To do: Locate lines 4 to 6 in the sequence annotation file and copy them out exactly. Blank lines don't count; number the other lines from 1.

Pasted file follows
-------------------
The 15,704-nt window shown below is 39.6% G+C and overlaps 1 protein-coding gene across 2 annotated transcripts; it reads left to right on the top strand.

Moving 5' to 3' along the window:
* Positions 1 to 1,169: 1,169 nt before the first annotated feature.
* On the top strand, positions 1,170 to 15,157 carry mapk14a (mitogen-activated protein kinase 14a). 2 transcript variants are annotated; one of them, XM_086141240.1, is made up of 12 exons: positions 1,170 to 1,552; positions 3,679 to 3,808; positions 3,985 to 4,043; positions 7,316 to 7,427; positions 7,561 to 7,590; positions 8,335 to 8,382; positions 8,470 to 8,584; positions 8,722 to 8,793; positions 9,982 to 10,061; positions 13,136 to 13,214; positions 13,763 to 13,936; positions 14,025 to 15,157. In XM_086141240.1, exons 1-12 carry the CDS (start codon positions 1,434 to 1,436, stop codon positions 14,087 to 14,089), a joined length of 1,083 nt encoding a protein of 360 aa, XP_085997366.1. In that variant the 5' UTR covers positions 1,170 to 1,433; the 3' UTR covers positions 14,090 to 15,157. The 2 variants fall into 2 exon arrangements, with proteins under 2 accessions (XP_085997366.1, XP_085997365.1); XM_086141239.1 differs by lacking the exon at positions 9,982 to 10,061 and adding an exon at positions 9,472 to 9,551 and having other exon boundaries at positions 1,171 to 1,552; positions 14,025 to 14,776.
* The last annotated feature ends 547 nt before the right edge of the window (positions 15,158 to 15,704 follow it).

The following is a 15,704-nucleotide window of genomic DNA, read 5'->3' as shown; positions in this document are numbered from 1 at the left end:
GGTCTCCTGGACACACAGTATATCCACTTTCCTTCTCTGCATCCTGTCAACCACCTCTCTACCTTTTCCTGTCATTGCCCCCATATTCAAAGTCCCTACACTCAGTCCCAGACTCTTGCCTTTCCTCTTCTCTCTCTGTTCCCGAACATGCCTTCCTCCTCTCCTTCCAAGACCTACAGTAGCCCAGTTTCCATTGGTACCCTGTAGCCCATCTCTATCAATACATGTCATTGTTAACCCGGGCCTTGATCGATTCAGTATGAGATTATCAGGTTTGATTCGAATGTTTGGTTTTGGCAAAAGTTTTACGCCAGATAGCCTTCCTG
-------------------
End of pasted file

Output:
* On the top strand, positions 1,170 to 15,157 carry mapk14a (mitogen-activated protein kinase 14a). 2 transcript variants are annotated; one of them, XM_086141240.1, is made up of 12 exons: positions 1,170 to 1,552; positions 3,679 to 3,808; positions 3,985 to 4,043; positions 7,316 to 7,427; positions 7,561 to 7,590; positions 8,335 to 8,382; positions 8,470 to 8,584; positions 8,722 to 8,793; positions 9,982 to 10,061; positions 13,136 to 13,214; positions 13,763 to 13,936; positions 14,025 to 15,157. In XM_086141240.1, exons 1-12 carry the CDS (start codon positions 1,434 to 1,436, stop codon positions 14,087 to 14,089), a joined length of 1,083 nt encoding a protein of 360 aa, XP_085997366.1. In that variant the 5' UTR covers positions 1,170 to 1,433; the 3' UTR covers positions 14,090 to 15,157. The 2 variants fall into 2 exon arrangements, with proteins under 2 accessions (XP_085997366.1, XP_085997365.1); XM_086141239.1 differs by lacking the exon at positions 9,982 to 10,061 and adding an exon at positions 9,472 to 9,551 and having other exon boundaries at positions 1,171 to 1,552; positions 14,025 to 14,776.
* The last annotated feature ends 547 nt before the right edge of the window (positions 15,158 to 15,704 follow it).

The following is a 15,704-nucleotide window of genomic DNA, read 5'->3' as shown; positions in this document are numbered from 1 at the left end: